A 60-year-old man with chronic kidney disease and advanced Parkinson disease complicated by chronic constipation and recurrent aspiration requiring percutaneous endoscopic gastrostomy and tracheostomy presented to the hospital with syncope and retching of blood at home. In the emergency department, the patient exhibited active bleeding from his percutaneous endoscopic gastrostomy site and tracheostomy. Digital rectal exam was notable for melena. The patient was noted to be hypotensive, and laboratory test results were significant for a hemoglobin concentration of 9.6 g/dL, a lactic acid level of 4.9 mmol/L, and an acute kidney injury (creatinine of 2.9 mg/dL from a baseline of 1.5 mg/dL). This was complicated by hyperkalemia to 6.2 mEq/L, which was medically managed with intravenous insulin, dextrose, nebulized albuterol, and multiple doses of sodium polystyrene sulfonate (SPS) suspension. Upper endoscopy revealed a proximal esophageal pill-shaped ulcer as the likely source of bleed. On hospital day 5, the patient developed hematochezia with a recurrent drop in hemoglobin concentration. Colonoscopy was performed, which demonstrated continuous areas of extensively ulcerated mucosa in the sigmoid colon with necrosis and stigmata of recent bleed, consistent with severe ischemic colitis (Figure 1). Biopsies taken from the ulcerated mucosa demonstrated prominent necroinflammatory exudate and debris with scattered purple crystals in a fish-scale appearance, consistent with SPS-induced ischemic colitis (Figure 2).
SPS, is a commonly used cation exchange resin in the management of hyperkalemia. Despite its widespread use, recent literature has drawn into question the efficacy of SPS and has highlighted potential side effects including the risk of colonic necrosis/ischemic colitis.1 When using a cation exchanger to remove total body potassium, SPS has increasingly fallen out of favor due to its uncommon but potentially devastating side effects and modest clinical efficacy. In 2019, 2 large observational studies confirmed the high risk (up to 2-fold in the larger study) of SPS administration with catastrophic gastrointestinal toxicity, including ulcerations and perforations.2,3 For these reasons, newer cation exchangers such as patiromer and sodium zirconium cyclosilicate (ZS9) are preferred to SPS, given the strong evidence of dose-dependent hypokalemic effect, decreased frequency of adverse gastrointestinal toxicities (with ZS9), and quicker onset of action.4,5 This case illustrates a classic portrayal of ischemic colitis after SPS administration. Additional consideration of the risks of SPS is warranted for patients who have pre-existing risks for ischemic colitis, such as this patient with gut hypomotility and global hypoperfusion on admission.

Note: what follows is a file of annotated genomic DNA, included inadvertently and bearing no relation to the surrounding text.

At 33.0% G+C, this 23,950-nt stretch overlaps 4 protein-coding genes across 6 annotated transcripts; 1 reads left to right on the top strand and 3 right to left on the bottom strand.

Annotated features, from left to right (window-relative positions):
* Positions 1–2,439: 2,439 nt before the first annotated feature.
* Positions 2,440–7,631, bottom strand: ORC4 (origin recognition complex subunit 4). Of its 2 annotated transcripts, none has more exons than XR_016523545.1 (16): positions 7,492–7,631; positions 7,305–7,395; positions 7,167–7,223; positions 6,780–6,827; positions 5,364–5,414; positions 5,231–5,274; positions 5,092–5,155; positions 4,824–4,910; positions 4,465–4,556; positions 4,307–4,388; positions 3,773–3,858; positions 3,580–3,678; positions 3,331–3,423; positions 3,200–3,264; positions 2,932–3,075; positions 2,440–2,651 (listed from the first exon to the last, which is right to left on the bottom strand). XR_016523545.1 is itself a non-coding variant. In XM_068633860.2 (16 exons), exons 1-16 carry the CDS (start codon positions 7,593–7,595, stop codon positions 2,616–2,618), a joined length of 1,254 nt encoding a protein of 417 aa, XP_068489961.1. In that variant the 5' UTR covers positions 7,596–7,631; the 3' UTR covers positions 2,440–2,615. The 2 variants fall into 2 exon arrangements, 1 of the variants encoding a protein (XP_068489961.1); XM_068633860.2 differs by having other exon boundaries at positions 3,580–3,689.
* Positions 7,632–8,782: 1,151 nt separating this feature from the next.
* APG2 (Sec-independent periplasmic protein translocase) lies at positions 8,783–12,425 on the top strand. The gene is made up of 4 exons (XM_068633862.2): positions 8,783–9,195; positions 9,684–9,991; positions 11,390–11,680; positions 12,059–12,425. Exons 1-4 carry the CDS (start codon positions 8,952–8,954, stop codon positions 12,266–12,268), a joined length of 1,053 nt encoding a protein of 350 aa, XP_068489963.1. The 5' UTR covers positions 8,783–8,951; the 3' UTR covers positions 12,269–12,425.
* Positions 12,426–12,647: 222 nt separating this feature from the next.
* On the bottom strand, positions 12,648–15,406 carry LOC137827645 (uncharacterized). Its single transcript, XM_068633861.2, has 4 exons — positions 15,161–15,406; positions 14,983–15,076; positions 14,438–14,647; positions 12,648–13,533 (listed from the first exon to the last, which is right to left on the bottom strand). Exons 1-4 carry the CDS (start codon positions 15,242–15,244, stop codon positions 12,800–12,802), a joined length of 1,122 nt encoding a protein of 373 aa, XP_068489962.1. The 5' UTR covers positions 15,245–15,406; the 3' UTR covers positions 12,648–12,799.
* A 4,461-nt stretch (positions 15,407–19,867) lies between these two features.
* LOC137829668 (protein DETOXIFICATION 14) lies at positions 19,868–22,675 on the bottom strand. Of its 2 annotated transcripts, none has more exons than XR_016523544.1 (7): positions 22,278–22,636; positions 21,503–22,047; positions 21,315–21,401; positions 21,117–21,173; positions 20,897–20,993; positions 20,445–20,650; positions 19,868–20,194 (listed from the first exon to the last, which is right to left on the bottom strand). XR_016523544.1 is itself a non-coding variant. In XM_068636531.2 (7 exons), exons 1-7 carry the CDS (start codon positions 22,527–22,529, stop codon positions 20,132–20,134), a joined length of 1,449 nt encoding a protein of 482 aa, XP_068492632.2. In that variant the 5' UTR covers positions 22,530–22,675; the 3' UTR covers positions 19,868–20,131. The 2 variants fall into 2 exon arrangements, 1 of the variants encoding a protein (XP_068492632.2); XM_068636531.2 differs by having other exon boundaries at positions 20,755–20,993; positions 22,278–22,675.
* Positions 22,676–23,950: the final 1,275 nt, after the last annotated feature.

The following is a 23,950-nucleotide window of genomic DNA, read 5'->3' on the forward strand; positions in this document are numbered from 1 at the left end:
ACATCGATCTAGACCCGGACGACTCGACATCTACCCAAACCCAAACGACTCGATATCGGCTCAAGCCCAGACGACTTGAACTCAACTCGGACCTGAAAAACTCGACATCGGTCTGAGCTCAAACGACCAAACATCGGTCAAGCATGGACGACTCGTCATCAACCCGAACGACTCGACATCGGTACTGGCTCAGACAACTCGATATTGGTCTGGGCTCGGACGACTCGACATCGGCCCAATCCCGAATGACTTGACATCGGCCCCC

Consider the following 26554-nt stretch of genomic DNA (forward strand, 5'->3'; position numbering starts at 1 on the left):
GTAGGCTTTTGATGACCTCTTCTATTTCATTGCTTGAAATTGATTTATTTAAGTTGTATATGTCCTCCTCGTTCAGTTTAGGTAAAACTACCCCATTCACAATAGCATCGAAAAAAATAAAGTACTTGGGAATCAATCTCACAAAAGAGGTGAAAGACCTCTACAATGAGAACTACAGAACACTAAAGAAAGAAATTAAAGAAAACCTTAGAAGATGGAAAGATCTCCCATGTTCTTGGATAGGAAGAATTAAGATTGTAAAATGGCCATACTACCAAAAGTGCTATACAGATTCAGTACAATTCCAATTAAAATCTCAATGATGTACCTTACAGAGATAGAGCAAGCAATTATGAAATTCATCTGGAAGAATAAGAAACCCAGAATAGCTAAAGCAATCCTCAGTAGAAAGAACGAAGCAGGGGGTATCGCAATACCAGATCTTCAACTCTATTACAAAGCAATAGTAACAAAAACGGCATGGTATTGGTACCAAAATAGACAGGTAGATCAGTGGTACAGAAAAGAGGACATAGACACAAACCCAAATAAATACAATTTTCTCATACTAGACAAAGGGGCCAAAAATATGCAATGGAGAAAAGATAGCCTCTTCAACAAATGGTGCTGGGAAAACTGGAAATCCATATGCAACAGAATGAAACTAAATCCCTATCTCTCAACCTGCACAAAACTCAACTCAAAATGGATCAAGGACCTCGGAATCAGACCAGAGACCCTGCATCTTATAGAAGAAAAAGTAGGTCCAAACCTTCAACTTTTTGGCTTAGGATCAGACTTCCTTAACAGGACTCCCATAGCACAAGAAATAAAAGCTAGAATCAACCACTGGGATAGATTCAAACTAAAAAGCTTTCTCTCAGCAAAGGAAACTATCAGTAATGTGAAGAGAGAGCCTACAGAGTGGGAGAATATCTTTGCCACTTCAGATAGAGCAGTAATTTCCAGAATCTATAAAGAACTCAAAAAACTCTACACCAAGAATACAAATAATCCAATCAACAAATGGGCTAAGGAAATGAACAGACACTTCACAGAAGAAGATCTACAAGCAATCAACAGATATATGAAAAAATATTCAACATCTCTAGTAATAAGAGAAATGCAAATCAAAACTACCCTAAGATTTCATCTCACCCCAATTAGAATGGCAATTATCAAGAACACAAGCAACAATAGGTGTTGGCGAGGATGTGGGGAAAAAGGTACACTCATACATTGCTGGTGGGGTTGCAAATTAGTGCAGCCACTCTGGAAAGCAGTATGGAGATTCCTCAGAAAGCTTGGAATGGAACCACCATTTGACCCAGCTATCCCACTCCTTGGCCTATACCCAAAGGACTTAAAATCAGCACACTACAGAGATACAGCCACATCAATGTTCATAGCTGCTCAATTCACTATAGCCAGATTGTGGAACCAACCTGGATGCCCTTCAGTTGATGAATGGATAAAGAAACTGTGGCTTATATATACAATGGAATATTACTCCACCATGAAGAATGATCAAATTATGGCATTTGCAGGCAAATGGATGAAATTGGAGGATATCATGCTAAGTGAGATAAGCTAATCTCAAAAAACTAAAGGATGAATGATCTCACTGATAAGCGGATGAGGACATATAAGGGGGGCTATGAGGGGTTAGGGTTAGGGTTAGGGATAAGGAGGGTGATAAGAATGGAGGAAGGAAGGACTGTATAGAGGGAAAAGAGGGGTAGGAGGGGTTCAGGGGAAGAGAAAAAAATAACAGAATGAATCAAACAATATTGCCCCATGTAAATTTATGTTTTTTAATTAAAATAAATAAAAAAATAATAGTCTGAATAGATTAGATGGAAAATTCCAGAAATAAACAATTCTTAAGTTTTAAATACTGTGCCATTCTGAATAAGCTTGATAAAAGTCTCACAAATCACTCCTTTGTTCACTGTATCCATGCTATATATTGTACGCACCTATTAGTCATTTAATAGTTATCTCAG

Author contributions: E. Chen wrote the manuscript and is the article guarantor. N. Spezia-Lindner edited manuscript. M. Wong provided the pathology images. J. Chan revised the manuscript for intellectual content.
Acknowledgments: The authors would like to acknowledge Suneal Agarwal who helped obtain colonoscopy images.
Financial disclosure: None to report.
Informed consent was obtained for this case report.
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